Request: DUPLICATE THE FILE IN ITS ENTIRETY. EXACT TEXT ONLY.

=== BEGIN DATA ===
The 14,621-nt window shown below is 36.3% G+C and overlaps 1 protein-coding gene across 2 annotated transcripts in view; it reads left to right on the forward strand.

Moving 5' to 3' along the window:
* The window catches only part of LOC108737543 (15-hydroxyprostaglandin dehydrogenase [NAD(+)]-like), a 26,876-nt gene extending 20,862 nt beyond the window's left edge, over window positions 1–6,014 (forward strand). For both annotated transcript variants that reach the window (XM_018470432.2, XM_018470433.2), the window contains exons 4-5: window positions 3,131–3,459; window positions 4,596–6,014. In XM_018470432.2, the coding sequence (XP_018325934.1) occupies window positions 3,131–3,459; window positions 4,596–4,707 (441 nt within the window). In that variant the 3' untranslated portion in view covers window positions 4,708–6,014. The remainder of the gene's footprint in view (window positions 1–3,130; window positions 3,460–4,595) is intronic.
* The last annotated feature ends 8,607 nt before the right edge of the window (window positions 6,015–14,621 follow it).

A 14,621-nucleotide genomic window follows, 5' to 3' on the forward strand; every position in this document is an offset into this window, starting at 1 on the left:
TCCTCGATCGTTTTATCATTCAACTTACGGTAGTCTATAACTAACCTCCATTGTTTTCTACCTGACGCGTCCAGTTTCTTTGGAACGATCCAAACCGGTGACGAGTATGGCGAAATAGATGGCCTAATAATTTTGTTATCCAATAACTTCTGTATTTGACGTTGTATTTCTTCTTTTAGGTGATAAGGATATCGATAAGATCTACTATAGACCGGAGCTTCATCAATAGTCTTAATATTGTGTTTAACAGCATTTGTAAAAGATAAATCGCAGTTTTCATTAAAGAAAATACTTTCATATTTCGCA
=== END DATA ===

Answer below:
The 14,621-nt window shown below is 36.3% G+C and overlaps 1 protein-coding gene across 2 annotated transcripts in view; it reads left to right on the forward strand.

Moving 5' to 3' along the window:
* The window catches only part of LOC108737543 (15-hydroxyprostaglandin dehydrogenase [NAD(+)]-like), a 26,876-nt gene extending 20,862 nt beyond the window's left edge, over window positions 1–6,014 (forward strand). For both annotated transcript variants that reach the window (XM_018470432.2, XM_018470433.2), the window contains exons 4-5: window positions 3,131–3,459; window positions 4,596–6,014. In XM_018470432.2, the coding sequence (XP_018325934.1) occupies window positions 3,131–3,459; window positions 4,596–4,707 (441 nt within the window). In that variant the 3' untranslated portion in view covers window positions 4,708–6,014. The remainder of the gene's footprint in view (window positions 1–3,130; window positions 3,460–4,595) is intronic.
* The last annotated feature ends 8,607 nt before the right edge of the window (window positions 6,015–14,621 follow it).

A 14,621-nucleotide genomic window follows, 5' to 3' on the forward strand; every position in this document is an offset into this window, starting at 1 on the left:
TCCTCGATCGTTTTATCATTCAACTTACGGTAGTCTATAACTAACCTCCATTGTTTTCTACCTGACGCGTCCAGTTTCTTTGGAACGATCCAAACCGGTGACGAGTATGGCGAAATAGATGGCCTAATAATTTTGTTATCCAATAACTTCTGTATTTGACGTTGTATTTCTTCTTTTAGGTGATAAGGATATCGATAAGATCTACTATAGACCGGAGCTTCATCAATAGTCTTAATATTGTGTTTAACAGCATTTGTAAAAGATAAATCGCAGTTTTCATTAAAGAAAATACTTTCATATTTCGCA